Active listening is essential for communication to take place. Both the players and the coaches must engage in active listening. Here are a few tips from the Hockey Australia Communication Resource for Coaches:

  • Maintain Eye Contact
  • Nod
  • Send brief verbal cues (“Mmhm,” “Oh, I see,” etc.)
  • Paraphrase the other person’s concerns (“It sounds like…,” “If I understand you correctly…”)
  • Reflect the other person’s feelings (“You felt that…”)
  • Question for more information (“Tell me what happened,” “What happened next?” etc.)
  • Summarize the other person’s message

These simple actions help you make sure you understand the player’s point. They also let the player know that you understand their point. When a person feels they have not been heard or understood, the communication barrier breaks down.

Take a Double Positive Approach

This tip focuses on positivity and praise as better communication styles for skill building.

The “double positive” phrase comes from praising successful performances rather than only calling attention to mistakes. This helps the player recognize when they’ve done something correctly rather than puzzling them with the thought of, “Ok, I did it wrong. But what exactly am I supposed to do?”

You can also use the positive approach to open and close any critiques you make about mistakes. Even a simple “Good try!” can be empowering enough to keep the team’s motivation up.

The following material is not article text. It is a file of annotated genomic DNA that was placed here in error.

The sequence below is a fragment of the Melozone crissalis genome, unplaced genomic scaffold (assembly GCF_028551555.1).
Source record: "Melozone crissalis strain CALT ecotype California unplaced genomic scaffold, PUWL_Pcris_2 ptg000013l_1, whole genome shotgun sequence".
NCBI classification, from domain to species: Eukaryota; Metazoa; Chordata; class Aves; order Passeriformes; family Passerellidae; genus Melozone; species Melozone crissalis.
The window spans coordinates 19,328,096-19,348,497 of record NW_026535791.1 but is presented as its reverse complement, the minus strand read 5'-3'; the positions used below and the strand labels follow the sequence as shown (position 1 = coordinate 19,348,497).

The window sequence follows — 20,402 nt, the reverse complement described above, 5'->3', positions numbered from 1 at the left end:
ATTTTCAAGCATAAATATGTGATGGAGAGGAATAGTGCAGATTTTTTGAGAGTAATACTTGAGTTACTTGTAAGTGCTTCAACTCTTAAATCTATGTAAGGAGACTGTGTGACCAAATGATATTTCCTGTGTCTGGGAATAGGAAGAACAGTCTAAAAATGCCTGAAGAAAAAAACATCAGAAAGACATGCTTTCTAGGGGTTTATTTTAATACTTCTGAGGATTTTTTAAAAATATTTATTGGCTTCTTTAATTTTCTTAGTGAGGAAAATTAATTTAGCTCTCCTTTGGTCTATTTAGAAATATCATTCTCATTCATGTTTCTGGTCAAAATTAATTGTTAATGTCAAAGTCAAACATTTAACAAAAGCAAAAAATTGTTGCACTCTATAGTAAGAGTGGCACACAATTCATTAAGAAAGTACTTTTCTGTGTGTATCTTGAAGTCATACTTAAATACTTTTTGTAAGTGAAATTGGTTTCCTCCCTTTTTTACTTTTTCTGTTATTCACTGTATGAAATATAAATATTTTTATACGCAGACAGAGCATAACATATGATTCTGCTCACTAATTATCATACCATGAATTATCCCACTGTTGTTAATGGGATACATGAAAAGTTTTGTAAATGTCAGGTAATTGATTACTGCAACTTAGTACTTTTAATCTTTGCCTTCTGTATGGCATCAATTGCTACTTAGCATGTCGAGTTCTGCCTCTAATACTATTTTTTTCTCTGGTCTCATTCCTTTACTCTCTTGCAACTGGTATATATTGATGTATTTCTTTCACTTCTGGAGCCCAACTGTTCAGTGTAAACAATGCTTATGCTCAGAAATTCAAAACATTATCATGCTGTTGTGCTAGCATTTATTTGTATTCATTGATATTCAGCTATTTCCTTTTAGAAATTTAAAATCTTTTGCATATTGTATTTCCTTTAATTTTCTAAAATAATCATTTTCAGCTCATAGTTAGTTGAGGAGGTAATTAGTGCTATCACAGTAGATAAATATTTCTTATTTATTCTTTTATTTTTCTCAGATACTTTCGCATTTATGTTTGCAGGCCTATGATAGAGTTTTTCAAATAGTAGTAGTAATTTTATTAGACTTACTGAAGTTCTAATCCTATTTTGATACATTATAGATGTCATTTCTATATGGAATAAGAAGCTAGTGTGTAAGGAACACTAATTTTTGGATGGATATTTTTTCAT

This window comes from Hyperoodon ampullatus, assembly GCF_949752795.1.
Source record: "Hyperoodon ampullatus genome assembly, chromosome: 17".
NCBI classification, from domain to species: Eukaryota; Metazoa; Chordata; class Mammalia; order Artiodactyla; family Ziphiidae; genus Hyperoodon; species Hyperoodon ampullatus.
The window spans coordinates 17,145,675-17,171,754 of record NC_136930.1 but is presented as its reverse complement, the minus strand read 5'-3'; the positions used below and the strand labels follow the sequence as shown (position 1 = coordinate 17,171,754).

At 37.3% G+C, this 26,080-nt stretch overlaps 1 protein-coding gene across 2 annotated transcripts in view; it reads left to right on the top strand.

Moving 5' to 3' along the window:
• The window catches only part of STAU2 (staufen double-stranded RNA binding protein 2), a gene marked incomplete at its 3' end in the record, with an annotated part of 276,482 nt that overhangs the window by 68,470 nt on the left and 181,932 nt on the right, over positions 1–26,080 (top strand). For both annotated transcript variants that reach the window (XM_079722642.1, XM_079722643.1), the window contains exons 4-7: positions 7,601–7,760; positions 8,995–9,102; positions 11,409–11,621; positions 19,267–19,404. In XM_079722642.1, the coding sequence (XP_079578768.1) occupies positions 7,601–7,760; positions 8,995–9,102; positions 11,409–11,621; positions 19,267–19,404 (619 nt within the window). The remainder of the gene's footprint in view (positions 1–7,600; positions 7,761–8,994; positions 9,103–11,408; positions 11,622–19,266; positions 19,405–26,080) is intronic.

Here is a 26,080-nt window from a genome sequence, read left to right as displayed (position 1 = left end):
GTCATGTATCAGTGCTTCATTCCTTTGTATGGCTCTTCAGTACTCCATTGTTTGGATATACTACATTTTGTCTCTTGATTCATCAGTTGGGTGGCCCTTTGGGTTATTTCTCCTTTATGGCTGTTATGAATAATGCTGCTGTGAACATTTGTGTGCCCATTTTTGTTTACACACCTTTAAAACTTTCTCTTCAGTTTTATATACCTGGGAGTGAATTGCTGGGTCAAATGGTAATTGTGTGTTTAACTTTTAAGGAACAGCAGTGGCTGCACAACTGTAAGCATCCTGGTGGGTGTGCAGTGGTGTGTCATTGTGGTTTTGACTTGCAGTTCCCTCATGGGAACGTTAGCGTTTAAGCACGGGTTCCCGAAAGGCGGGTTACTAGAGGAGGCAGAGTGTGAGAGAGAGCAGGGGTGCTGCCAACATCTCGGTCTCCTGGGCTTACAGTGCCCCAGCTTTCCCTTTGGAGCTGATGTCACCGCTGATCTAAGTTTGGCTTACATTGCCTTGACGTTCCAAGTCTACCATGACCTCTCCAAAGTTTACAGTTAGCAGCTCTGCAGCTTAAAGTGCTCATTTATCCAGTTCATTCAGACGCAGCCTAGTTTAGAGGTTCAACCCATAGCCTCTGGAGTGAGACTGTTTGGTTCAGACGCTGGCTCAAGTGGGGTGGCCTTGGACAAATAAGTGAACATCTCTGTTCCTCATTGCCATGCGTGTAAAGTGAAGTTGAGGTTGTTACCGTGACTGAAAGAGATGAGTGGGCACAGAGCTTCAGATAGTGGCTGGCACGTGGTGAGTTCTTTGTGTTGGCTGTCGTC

Try the Q&A Technique

Help the team think for themselves and contribute their own ideas. Offer a problem and ask if they can come up with a solution. This gets the team more engaged in the communication process than a typical standing lecture. As Human Kinetics puts it:

For example, if you ask your players a question such as, “Who can tell me why that was such a good pass?” or “What defensive systems are our opponents using?” you will achieve two objectives. First, you will elicit the correct technical diagnosis; and second, by involving the players in the discussion, you will encourage them to develop their own powers of observation and critical analysis. Getting players to appreciate and develop their own knowledge of the game is surely at the heart of good coaching, and the question-and-answer technique enhances this process.

What Are some Potential Communication Roadblocks?

Even if you follow the above tips, you may find your message is not getting through. For effective communication to occur there needs to be both a speaker and a listener. A player may not be actively listening and understanding for a multitude of reasons. One study published in thejournal Athletics Coach found the main difficulties arise from the following issues:

  • The athlete’s perception of something is different to yours
  • The athlete may jump to a conclusion instead of working through the process of hearing, understanding and accepting
  • The athlete may lack the knowledge needed to understand what you are trying to communicate
  • The athlete may lack the motivation to listen to you or to convert the information given into action
  • The coach may have difficulty in expressing what she/he wishes to say to the athlete
  • Emotions may interfere in the communication process
  • There may be a clash of personality between you and the athlete”